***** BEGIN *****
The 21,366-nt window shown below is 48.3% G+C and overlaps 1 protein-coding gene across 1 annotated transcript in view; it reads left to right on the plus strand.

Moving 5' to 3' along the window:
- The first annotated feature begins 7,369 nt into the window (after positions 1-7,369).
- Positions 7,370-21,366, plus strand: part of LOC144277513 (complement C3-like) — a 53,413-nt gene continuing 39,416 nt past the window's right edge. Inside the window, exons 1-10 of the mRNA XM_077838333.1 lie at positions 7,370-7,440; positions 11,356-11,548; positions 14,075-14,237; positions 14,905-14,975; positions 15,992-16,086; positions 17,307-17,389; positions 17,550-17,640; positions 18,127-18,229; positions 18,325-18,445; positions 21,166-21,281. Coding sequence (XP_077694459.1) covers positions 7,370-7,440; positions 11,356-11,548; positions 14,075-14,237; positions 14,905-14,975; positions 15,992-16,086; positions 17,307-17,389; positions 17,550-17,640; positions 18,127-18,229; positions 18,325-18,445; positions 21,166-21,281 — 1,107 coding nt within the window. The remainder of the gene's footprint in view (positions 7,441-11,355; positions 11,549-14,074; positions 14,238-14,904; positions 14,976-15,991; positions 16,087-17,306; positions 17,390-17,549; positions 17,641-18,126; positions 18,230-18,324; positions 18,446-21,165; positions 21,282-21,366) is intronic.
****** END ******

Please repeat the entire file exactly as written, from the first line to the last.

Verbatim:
The 21,366-nt window shown below is 48.3% G+C and overlaps 1 protein-coding gene across 1 annotated transcript in view; it reads left to right on the plus strand.

Moving 5' to 3' along the window:
- The first annotated feature begins 7,369 nt into the window (after positions 1-7,369).
- Positions 7,370-21,366, plus strand: part of LOC144277513 (complement C3-like) — a 53,413-nt gene continuing 39,416 nt past the window's right edge. Inside the window, exons 1-10 of the mRNA XM_077838333.1 lie at positions 7,370-7,440; positions 11,356-11,548; positions 14,075-14,237; positions 14,905-14,975; positions 15,992-16,086; positions 17,307-17,389; positions 17,550-17,640; positions 18,127-18,229; positions 18,325-18,445; positions 21,166-21,281. Coding sequence (XP_077694459.1) covers positions 7,370-7,440; positions 11,356-11,548; positions 14,075-14,237; positions 14,905-14,975; positions 15,992-16,086; positions 17,307-17,389; positions 17,550-17,640; positions 18,127-18,229; positions 18,325-18,445; positions 21,166-21,281 — 1,107 coding nt within the window. The remainder of the gene's footprint in view (positions 7,441-11,355; positions 11,549-14,074; positions 14,238-14,904; positions 14,976-15,991; positions 16,087-17,306; positions 17,390-17,549; positions 17,641-18,126; positions 18,230-18,324; positions 18,446-21,165; positions 21,282-21,366) is intronic.